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dc.contributor.advisorLevinson, Jerrolden_US
dc.contributor.authorRibeiro, Anna Christina Soyen_US
dc.date.accessioned2006-09-12T05:57:18Z
dc.date.available2006-09-12T05:57:18Z
dc.date.issued2006-08-07en_US
dc.identifier.urihttp://hdl.handle.net/1903/3869
dc.description.abstractIn my dissertation I give a philosophical account of poetry from an analytic perspective--one that is also informed by studies in linguistic communication (pragmatics) and cognitive psychology, and that takes into account the many varieties of poetic traditions around the world. In chapter one I argue that philosophically rigorous study of poetry is long overdue, and that it should focus not on what poetry has in common with the other literary arts, but rather on what is distinct to it. In chapter two I give a cross-cultural history of poetry, showing the many types of features that are typical of the art form. From this history it emerges that beneath the variety of poetic traditions all over the globe lies a remarkably consistent set of features--the use of recurrence patterns. In chapter three I argue for an intentional-historical formalist definition of poetry according to which a poem is either (1) a verbal art object relationally or intrinsically intended to belong in the poetic tradition, or (2) a verbal art object intrinsically intended to involve use of repetition schemes (naïve poetry-making). In my fourth chapter I investigate the psychological reasons for poetry to have begun as and remained an art that relies on repetition devices, focusing on two non-literate groups: the illiterate trovadores of Northeastern Brazil, and pre-literate children. Both cases suggest an innate predisposition to attend to and produce linguistic recurrence structures of various, sometimes highly intricate, sorts. In my fifth chapter I consider the Relevance theory claim in pragmatics that, as a rule, repetition incurs extra linguistic processing effort, and that this must be outweighed by an increase in contextual effects, given the assumption of relevance. I argue that although this picture of poetic understanding is largely correct, repetition can also be seen as a cognitive facilitator, helping us draw connections that might have gone unnoticed without it. I conclude by exploring the contributions my approach to poetry may offer to other topics in aesthetics and philosophy art, such as aesthetic experience, aesthetic properties, and theories of interpretation.en_US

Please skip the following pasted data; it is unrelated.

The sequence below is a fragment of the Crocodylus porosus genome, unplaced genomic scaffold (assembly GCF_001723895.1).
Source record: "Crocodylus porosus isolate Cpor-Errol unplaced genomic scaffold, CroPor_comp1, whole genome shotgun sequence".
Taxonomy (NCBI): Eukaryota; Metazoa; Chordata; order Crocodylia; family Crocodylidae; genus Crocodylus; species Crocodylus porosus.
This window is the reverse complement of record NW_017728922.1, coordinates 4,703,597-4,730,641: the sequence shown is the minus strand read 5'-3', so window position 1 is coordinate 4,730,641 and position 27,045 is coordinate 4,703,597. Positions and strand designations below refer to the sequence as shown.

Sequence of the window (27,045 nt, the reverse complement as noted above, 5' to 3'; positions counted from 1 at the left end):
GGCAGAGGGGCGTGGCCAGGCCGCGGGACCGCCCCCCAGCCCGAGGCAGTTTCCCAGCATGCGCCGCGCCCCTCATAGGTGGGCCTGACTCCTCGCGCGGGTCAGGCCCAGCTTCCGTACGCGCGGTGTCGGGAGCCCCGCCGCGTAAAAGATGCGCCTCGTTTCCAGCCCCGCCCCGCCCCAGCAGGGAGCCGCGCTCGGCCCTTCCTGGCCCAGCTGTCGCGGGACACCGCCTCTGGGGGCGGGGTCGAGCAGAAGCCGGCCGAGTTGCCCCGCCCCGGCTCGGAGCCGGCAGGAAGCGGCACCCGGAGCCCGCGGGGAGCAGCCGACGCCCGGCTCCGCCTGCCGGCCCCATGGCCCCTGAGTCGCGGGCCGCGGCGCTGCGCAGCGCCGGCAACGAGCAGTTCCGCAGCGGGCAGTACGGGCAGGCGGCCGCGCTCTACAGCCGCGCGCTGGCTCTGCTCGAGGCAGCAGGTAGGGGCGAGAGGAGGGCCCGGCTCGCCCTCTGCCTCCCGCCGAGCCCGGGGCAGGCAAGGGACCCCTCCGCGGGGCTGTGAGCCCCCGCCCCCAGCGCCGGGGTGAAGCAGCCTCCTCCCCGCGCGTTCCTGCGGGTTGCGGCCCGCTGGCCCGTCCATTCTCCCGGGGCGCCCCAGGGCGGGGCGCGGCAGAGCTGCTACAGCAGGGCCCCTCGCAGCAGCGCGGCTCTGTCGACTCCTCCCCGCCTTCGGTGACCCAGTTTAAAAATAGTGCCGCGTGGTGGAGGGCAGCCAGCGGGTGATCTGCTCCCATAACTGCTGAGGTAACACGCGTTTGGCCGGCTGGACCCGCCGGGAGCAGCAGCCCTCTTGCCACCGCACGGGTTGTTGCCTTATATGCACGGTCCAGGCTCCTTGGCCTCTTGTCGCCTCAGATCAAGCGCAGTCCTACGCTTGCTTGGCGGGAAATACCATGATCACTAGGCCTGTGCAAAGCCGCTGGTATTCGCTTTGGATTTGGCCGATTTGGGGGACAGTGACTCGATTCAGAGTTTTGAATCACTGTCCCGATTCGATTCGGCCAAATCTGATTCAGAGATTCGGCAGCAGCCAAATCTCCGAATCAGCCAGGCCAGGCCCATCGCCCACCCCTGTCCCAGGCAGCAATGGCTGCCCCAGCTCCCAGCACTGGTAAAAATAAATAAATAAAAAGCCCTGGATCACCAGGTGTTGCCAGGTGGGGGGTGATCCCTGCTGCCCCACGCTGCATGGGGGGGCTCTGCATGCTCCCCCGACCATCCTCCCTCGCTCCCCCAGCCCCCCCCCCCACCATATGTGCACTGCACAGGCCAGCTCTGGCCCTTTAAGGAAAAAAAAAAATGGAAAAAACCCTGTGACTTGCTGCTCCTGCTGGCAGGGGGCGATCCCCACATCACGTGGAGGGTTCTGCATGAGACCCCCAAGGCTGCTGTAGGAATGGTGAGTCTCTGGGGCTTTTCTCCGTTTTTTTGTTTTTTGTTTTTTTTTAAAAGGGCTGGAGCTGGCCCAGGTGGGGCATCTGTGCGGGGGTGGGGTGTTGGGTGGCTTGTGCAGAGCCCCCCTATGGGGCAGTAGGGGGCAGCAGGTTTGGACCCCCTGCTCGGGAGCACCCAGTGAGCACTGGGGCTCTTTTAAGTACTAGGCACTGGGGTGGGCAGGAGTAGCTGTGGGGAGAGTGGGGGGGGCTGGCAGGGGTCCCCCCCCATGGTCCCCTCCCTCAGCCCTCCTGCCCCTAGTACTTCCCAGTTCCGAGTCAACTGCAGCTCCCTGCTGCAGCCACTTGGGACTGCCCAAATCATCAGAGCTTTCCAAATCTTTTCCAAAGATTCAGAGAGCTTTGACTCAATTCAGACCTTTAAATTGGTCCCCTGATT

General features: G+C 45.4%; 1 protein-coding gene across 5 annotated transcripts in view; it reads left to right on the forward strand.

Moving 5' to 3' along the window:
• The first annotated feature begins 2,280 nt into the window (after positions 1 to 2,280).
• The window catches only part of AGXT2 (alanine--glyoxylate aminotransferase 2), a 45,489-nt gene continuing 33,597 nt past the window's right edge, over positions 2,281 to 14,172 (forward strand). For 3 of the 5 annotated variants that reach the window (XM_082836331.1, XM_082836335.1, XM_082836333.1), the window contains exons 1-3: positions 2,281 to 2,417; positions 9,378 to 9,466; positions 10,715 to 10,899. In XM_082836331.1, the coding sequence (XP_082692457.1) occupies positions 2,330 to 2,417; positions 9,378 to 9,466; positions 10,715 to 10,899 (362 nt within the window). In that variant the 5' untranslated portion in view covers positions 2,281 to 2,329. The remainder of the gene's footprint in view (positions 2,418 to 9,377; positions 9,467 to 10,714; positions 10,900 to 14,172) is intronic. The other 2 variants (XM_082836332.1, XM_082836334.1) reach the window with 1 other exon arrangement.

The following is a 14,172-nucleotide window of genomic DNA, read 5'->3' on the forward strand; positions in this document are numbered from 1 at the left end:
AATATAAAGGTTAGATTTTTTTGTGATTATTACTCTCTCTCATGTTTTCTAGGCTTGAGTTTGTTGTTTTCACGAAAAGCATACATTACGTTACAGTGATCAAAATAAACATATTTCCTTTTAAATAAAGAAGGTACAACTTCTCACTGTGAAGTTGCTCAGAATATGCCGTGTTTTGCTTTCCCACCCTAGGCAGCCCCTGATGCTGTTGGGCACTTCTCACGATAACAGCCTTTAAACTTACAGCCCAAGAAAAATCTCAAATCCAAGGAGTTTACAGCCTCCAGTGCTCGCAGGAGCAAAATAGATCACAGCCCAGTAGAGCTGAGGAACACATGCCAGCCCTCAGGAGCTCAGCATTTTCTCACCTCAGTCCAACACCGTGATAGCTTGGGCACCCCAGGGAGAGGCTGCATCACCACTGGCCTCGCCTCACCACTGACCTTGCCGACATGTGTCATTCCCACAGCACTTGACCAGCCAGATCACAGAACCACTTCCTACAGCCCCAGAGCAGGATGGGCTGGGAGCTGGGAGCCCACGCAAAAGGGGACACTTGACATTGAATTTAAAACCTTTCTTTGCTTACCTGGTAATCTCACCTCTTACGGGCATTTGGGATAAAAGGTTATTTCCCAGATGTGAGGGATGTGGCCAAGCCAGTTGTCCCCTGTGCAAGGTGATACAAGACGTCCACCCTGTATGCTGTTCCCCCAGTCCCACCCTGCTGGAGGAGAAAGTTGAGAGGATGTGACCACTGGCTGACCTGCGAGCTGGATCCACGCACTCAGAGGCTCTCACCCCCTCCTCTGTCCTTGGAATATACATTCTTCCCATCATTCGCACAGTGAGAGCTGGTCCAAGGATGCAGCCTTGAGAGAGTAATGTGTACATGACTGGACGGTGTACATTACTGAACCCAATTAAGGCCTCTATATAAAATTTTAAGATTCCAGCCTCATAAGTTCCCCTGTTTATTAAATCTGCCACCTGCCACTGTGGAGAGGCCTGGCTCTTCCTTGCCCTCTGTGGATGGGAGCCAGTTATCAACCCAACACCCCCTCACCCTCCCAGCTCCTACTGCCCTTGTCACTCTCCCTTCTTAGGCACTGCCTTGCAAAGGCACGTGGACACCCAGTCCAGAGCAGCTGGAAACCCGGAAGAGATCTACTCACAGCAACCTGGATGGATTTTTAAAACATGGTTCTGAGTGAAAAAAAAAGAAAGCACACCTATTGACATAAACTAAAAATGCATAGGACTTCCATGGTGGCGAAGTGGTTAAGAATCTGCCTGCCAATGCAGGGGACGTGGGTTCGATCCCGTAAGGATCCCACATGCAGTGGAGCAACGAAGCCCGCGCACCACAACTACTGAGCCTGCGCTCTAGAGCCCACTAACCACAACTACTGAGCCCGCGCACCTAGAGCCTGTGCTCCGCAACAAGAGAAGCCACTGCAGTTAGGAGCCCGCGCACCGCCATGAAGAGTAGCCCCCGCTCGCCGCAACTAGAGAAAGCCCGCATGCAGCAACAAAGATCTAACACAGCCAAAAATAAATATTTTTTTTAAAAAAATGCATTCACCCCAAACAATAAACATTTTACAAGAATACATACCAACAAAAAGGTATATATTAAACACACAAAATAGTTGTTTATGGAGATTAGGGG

dc.format.extent1365458 bytes
dc.format.mimetypeapplication/pdf
dc.language.isoen_US
dc.titleMemorable Moments: A Philosophy of Poetryen_US
dc.typeDissertationen_US
dc.contributor.publisherDigital Repository at the University of Marylanden_US
dc.contributor.publisherUniversity of Maryland (College Park, Md.)en_US
dc.contributor.departmentPhilosophyen_US
dc.subject.pqcontrolledPhilosophyen_US
dc.subject.pquncontrolledphilosophyen_US
dc.subject.pquncontrolledpoetryen_US
dc.subject.pquncontrolleddefinitionen_US
dc.subject.pquncontrolledrelevance theoryen_US
dc.subject.pquncontrolledcognitionen_US


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